Embracing the Brutality on the CDT

Shortly after leaving Leadville, the Colorado Trail turns toward Denver and parts ways with the CDT. The well-defined, maintained track of the CT immediately returned (degraded?) to the CDT we typically expect: neglected, exposed, steep, covered in blowdowns, sketchy, or just plain nonexistent. Despite increased efforts, our pace slowed to a crawl. We were feeling so good after cruising through the Colorado Trail, it was frustrating to return to the harder than expected terrain of Northern Colorado.


The Silverthorne Alternate

Having had our fill of scary and dangerous trail for a while, Piñata and I opted for the Silverthorne Route to avoid the miles-long knife edge “trail” over Gray’s Peak. The alternate was beautiful and offered easier resupply options, but in no way was this section easy. Oftentimes there was no trail, usually the terrain was steep, we had several big climbs over 12,000 feet, and once or twice the trail was so steep it was a little scary, even going uphill. Despite hiking 12-plus hours a day, our mileage was only in the low 20s, lower than usual or expected for us. Still, the weather was lovely, the flowers were blooming, and the views continued to be beautiful.


Mount Flora and Mount James

Once we returned to the official CDT, it was long ridge walks above treeline and two 13ers to tackle. The hike up and over Mount Flora (13,146) was actually easier than expected, probably because it’s relatively close to a road. We saw many day hikers out. Does everyone in Colorado have a dog? Because every single person or group we passed had at least one dog, no joke. As we descended from Mount Flora, we were blasted by a steady, hard wind that persisted the entire way down until we dropped under the trees again. Despite hiking across essentially a rockslide, there was some impressive trail building here, with the rocks and boulders placed strategically to provide a pretty flat walkway. I’m grateful to those who undertook such an impressive and backbreaking task.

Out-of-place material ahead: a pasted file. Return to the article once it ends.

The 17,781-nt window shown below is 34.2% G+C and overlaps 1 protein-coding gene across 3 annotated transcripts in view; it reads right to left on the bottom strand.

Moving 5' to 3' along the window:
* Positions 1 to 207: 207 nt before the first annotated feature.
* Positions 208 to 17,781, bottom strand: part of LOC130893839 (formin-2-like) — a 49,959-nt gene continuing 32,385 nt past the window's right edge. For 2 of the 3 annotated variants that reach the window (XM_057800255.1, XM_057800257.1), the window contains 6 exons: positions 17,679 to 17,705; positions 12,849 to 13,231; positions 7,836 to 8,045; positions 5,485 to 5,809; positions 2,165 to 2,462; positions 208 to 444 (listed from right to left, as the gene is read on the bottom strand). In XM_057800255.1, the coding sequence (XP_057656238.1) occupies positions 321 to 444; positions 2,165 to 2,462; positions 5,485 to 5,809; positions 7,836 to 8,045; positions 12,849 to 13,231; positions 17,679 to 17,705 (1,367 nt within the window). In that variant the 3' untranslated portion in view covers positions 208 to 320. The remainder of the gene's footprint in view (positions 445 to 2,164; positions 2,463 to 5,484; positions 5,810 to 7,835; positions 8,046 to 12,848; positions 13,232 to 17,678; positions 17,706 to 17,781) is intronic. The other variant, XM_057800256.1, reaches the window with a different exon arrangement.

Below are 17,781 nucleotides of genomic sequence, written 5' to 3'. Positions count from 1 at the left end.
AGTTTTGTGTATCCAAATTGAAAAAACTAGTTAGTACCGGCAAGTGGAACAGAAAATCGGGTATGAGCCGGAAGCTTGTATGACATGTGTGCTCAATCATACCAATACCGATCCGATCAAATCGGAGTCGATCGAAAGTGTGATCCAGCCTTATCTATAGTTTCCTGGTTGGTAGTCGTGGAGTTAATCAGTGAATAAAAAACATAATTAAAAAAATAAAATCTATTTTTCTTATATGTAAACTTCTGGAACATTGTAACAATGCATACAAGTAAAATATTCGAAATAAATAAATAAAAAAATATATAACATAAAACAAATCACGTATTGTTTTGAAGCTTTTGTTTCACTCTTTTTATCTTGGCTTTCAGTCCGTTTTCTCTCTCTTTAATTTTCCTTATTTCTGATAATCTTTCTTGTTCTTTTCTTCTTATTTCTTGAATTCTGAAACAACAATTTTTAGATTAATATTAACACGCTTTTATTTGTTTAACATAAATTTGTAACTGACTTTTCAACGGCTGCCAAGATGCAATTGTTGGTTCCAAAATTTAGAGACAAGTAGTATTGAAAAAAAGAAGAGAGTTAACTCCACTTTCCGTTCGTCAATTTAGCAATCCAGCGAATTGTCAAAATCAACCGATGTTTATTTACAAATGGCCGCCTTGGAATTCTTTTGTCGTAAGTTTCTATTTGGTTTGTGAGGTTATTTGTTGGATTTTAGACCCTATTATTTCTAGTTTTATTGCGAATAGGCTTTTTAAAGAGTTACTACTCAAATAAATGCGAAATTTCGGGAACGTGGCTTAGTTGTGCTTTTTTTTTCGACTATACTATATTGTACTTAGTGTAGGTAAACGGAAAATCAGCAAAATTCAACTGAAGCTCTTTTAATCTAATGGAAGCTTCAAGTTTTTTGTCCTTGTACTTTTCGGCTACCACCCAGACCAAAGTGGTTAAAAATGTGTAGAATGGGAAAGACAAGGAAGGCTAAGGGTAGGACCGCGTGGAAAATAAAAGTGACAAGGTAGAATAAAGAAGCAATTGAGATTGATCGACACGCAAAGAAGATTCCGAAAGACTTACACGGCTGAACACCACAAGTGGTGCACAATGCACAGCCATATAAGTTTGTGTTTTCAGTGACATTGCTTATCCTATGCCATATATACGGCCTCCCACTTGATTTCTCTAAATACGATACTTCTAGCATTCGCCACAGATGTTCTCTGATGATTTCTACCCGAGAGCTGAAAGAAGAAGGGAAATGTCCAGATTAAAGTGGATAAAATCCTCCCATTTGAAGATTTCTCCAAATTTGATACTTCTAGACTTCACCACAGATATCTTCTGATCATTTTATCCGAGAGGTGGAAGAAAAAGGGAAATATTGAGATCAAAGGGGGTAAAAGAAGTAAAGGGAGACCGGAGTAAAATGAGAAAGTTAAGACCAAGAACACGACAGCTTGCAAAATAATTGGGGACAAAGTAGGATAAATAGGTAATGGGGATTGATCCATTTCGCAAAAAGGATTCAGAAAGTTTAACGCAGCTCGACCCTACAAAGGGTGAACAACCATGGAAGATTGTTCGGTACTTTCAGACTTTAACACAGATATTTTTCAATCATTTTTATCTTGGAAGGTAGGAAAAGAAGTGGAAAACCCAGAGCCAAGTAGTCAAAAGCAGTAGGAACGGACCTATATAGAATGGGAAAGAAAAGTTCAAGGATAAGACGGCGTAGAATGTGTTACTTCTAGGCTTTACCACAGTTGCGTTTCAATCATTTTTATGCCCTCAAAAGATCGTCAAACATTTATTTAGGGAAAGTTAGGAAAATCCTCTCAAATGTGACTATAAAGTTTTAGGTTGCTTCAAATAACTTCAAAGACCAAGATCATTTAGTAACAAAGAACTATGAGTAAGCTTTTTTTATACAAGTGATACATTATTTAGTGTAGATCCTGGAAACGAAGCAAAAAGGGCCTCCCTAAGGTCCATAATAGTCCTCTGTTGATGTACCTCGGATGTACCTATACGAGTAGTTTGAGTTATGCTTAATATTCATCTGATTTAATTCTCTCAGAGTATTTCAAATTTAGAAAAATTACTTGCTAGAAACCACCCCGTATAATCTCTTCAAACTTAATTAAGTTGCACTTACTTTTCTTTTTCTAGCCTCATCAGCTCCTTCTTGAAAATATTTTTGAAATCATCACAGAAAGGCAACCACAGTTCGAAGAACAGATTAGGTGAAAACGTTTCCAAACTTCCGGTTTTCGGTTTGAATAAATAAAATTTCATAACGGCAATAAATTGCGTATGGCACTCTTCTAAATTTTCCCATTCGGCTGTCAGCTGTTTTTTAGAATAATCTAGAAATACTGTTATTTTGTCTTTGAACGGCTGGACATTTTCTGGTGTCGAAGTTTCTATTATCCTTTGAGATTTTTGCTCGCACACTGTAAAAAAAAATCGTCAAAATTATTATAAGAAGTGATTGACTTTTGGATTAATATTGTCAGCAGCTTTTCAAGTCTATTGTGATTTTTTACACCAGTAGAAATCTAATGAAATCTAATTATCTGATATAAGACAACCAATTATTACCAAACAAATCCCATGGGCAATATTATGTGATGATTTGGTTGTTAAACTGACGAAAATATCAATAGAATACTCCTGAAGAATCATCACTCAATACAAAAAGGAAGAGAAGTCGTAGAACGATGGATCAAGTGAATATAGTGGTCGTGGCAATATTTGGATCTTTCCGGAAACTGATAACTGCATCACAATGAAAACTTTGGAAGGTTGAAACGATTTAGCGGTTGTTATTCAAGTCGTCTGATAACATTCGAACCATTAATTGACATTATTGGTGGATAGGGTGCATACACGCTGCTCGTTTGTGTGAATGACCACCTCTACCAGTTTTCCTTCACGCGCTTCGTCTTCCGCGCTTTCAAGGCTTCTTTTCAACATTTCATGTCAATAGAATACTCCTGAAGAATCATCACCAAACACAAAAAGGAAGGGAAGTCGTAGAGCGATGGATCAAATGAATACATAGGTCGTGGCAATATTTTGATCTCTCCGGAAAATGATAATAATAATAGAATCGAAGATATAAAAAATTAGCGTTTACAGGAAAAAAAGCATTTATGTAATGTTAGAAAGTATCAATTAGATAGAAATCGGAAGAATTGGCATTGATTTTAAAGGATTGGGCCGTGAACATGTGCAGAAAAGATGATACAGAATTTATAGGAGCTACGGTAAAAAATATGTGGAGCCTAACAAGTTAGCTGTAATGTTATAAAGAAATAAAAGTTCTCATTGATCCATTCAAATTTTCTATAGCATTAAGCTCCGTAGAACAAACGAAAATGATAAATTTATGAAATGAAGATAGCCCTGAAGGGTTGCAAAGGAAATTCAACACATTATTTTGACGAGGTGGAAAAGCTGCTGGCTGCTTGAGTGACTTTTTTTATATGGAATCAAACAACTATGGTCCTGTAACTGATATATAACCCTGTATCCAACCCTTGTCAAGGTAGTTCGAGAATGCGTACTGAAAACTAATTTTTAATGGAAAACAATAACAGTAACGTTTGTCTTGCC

We dropped way, way down, only to start climbing again, this time up James Peak (13,301). About two miles below the summit we set up camp for the night to tackle the peak and the long ridge walk after it in the morning. Unfortunately, the high winds persisted, and we were blasted the entire way up and over the peak. The trail remained high above the trees and stayed on top of the ridge for another ten-plus miles. The wind was relentless, and we eventually dropped down a side trail to a road that paralleled the trail below the trees. It was a relief! In New Mexico, we dreaded the road walks due to lack of shade and water and the constant pounding on the feet. In Colorado, the road walks have become a relief, because it means it will be well graded with no blowdowns, and easy to follow. We’ve come full circle on the CDT.